Saf Health Work.  2014 Sep;5(3):152-157. 10.1016/j.shaw.2014.05.004.

Burnout and Workload Among Health Care Workers: The Moderating Role of Job Control

Affiliations
  • 1Department of Public Health, Clinical and Molecular Medicine, University of Cagliari, Monserrato (Ca), Italy. maura.galletta@gmail.com

Abstract

BACKGROUND
As health care workers face a wide range of psychosocial stressors, they are at a high risk of developing burnout syndrome, which in turn may affect hospital outcomes such as the quality and safety of provided care. The purpose of the present study was to investigate the moderating effect of job control on the relationship between workload and burnout.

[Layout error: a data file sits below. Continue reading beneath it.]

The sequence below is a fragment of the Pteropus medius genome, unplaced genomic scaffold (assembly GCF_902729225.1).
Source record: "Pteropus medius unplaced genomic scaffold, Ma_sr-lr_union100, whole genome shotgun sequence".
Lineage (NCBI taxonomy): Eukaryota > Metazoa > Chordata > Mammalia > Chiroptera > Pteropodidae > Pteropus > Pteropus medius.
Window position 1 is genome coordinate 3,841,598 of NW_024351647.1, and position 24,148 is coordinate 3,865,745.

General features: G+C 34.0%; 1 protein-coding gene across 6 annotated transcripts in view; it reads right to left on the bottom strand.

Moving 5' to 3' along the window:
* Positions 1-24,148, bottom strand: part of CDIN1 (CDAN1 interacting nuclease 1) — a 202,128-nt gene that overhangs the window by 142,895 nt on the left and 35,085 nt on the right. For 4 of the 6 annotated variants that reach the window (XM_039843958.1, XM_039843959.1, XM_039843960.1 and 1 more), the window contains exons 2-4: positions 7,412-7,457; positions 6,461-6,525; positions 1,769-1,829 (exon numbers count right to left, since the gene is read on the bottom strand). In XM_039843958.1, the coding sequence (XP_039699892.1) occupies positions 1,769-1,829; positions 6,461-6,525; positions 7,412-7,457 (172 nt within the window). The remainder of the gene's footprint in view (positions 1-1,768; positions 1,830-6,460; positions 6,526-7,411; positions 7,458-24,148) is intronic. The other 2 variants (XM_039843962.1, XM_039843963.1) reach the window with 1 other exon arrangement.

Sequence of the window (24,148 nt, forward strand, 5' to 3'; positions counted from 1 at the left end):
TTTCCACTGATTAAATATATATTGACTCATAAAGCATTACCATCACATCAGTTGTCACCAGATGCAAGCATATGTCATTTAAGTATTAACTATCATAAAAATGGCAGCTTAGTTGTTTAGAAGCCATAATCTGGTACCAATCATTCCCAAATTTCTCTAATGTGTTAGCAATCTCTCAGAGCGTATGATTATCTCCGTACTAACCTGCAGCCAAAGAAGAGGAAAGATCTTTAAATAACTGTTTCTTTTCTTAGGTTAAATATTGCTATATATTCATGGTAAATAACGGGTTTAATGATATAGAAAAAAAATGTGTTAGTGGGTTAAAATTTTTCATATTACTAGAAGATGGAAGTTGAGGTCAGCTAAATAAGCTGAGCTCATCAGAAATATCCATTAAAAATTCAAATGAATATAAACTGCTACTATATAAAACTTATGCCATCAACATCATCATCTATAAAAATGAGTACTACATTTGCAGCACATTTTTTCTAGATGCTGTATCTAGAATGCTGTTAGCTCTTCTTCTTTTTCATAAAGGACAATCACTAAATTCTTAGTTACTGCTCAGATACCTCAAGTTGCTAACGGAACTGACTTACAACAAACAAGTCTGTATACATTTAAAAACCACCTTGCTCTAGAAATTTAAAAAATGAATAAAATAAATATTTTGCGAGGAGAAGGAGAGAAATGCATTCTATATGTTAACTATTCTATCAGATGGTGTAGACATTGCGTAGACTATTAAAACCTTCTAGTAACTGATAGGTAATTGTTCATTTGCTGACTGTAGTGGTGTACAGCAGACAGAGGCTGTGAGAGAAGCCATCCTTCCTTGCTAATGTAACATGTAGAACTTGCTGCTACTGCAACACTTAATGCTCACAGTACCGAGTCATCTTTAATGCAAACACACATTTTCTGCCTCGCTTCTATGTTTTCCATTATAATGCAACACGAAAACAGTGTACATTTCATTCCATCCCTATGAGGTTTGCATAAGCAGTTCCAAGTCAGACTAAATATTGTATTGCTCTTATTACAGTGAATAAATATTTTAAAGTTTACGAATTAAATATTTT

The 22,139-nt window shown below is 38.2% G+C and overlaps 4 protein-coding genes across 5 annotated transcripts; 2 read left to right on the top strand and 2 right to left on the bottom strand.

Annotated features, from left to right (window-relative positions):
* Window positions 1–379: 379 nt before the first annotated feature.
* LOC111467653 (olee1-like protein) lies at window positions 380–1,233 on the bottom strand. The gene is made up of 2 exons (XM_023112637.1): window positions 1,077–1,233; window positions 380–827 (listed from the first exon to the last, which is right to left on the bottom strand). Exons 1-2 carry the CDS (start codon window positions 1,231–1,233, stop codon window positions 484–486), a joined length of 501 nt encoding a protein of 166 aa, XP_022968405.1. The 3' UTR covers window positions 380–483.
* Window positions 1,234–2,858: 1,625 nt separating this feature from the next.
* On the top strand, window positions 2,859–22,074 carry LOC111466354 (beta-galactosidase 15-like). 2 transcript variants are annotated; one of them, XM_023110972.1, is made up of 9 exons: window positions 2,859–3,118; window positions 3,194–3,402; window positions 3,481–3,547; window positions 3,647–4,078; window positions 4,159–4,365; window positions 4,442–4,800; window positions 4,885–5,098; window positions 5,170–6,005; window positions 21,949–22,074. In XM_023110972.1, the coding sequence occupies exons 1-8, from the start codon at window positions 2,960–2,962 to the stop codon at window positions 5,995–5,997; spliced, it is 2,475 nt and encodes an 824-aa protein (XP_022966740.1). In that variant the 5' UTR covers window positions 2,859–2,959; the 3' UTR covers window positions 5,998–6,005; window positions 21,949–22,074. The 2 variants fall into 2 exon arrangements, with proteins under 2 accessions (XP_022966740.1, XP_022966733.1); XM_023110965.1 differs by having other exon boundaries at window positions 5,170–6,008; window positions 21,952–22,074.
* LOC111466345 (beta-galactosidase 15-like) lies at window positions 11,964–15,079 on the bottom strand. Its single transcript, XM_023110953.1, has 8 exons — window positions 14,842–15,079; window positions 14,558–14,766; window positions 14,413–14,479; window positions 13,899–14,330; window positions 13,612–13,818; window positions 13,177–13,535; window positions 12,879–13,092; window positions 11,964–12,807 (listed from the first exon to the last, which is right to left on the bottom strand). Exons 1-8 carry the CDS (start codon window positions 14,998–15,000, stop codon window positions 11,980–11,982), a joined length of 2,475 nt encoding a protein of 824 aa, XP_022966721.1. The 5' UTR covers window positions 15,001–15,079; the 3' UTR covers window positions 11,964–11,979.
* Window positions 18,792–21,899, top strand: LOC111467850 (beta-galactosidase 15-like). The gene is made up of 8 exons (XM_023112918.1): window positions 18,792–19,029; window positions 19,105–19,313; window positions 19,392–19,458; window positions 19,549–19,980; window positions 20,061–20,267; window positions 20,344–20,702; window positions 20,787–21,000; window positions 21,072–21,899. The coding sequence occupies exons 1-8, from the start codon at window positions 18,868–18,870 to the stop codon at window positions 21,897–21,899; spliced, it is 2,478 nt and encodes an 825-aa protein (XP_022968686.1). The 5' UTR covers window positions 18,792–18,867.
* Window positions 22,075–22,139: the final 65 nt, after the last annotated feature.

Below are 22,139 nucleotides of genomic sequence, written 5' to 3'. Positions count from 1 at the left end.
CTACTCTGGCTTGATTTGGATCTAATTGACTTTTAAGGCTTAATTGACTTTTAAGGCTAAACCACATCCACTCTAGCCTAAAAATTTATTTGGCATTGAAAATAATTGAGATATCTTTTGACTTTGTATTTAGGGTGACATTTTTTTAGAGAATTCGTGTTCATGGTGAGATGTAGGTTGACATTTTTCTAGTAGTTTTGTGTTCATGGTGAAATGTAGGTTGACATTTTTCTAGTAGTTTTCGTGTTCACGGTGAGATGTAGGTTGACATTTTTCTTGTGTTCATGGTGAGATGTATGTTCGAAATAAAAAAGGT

METHODS
A total of 352 hospital workers from five Italian public hospitals completed a self-administered questionnaire that was used to measure exhaustion, cynicism, job control, and workload. Data were collected in 2013.
RESULTS
In contrast to previous studies, the results of this study supported the moderation effect of job control on the relationship between workload and exhaustion. Furthermore, the results found support for the sequential link from exhaustion to cynicism.
CONCLUSION
This study showed the importance for hospital managers to carry out management practices that promote job control and provide employees with job resources, in order to reduce the burnout risk.

Keyword

burnout; cynicism; exhaustion; job control; workload
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